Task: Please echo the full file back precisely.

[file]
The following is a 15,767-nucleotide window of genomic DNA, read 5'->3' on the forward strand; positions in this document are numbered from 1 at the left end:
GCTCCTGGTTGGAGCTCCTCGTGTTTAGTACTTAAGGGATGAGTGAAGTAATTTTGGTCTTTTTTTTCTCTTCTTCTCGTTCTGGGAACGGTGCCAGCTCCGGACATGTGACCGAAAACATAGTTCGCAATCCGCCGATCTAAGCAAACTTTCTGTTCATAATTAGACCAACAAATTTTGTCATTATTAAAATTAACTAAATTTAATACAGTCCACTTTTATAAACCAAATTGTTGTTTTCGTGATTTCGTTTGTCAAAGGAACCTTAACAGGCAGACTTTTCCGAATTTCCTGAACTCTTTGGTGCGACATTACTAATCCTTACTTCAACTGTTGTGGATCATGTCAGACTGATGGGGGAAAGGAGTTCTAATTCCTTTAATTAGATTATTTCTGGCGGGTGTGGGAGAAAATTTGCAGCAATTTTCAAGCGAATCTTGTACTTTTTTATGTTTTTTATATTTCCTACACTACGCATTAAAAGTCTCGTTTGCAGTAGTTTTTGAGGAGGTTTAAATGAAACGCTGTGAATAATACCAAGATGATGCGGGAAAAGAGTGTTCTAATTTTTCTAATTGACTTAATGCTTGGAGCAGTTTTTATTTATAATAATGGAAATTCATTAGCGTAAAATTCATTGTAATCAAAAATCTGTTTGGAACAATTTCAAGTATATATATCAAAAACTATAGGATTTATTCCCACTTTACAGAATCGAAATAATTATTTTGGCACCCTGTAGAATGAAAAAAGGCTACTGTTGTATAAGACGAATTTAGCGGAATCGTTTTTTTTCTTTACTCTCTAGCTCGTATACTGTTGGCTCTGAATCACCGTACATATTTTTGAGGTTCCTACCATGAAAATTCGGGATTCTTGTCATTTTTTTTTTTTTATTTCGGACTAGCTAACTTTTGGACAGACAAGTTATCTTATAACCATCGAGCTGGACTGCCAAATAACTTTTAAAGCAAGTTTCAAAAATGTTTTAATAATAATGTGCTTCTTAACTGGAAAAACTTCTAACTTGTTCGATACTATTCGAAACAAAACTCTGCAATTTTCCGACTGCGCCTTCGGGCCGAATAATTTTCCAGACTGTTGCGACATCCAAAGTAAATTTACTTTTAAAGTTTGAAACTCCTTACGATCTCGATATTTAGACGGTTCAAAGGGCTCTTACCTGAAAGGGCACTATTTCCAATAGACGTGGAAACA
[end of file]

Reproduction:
The following is a 15,767-nucleotide window of genomic DNA, read 5'->3' on the forward strand; positions in this document are numbered from 1 at the left end:
GCTCCTGGTTGGAGCTCCTCGTGTTTAGTACTTAAGGGATGAGTGAAGTAATTTTGGTCTTTTTTTTCTCTTCTTCTCGTTCTGGGAACGGTGCCAGCTCCGGACATGTGACCGAAAACATAGTTCGCAATCCGCCGATCTAAGCAAACTTTCTGTTCATAATTAGACCAACAAATTTTGTCATTATTAAAATTAACTAAATTTAATACAGTCCACTTTTATAAACCAAATTGTTGTTTTCGTGATTTCGTTTGTCAAAGGAACCTTAACAGGCAGACTTTTCCGAATTTCCTGAACTCTTTGGTGCGACATTACTAATCCTTACTTCAACTGTTGTGGATCATGTCAGACTGATGGGGGAAAGGAGTTCTAATTCCTTTAATTAGATTATTTCTGGCGGGTGTGGGAGAAAATTTGCAGCAATTTTCAAGCGAATCTTGTACTTTTTTATGTTTTTTATATTTCCTACACTACGCATTAAAAGTCTCGTTTGCAGTAGTTTTTGAGGAGGTTTAAATGAAACGCTGTGAATAATACCAAGATGATGCGGGAAAAGAGTGTTCTAATTTTTCTAATTGACTTAATGCTTGGAGCAGTTTTTATTTATAATAATGGAAATTCATTAGCGTAAAATTCATTGTAATCAAAAATCTGTTTGGAACAATTTCAAGTATATATATCAAAAACTATAGGATTTATTCCCACTTTACAGAATCGAAATAATTATTTTGGCACCCTGTAGAATGAAAAAAGGCTACTGTTGTATAAGACGAATTTAGCGGAATCGTTTTTTTTCTTTACTCTCTAGCTCGTATACTGTTGGCTCTGAATCACCGTACATATTTTTGAGGTTCCTACCATGAAAATTCGGGATTCTTGTCATTTTTTTTTTTTTATTTCGGACTAGCTAACTTTTGGACAGACAAGTTATCTTATAACCATCGAGCTGGACTGCCAAATAACTTTTAAAGCAAGTTTCAAAAATGTTTTAATAATAATGTGCTTCTTAACTGGAAAAACTTCTAACTTGTTCGATACTATTCGAAACAAAACTCTGCAATTTTCCGACTGCGCCTTCGGGCCGAATAATTTTCCAGACTGTTGCGACATCCAAAGTAAATTTACTTTTAAAGTTTGAAACTCCTTACGATCTCGATATTTAGACGGTTCAAAGGGCTCTTACCTGAAAGGGCACTATTTCCAATAGACGTGGAAACA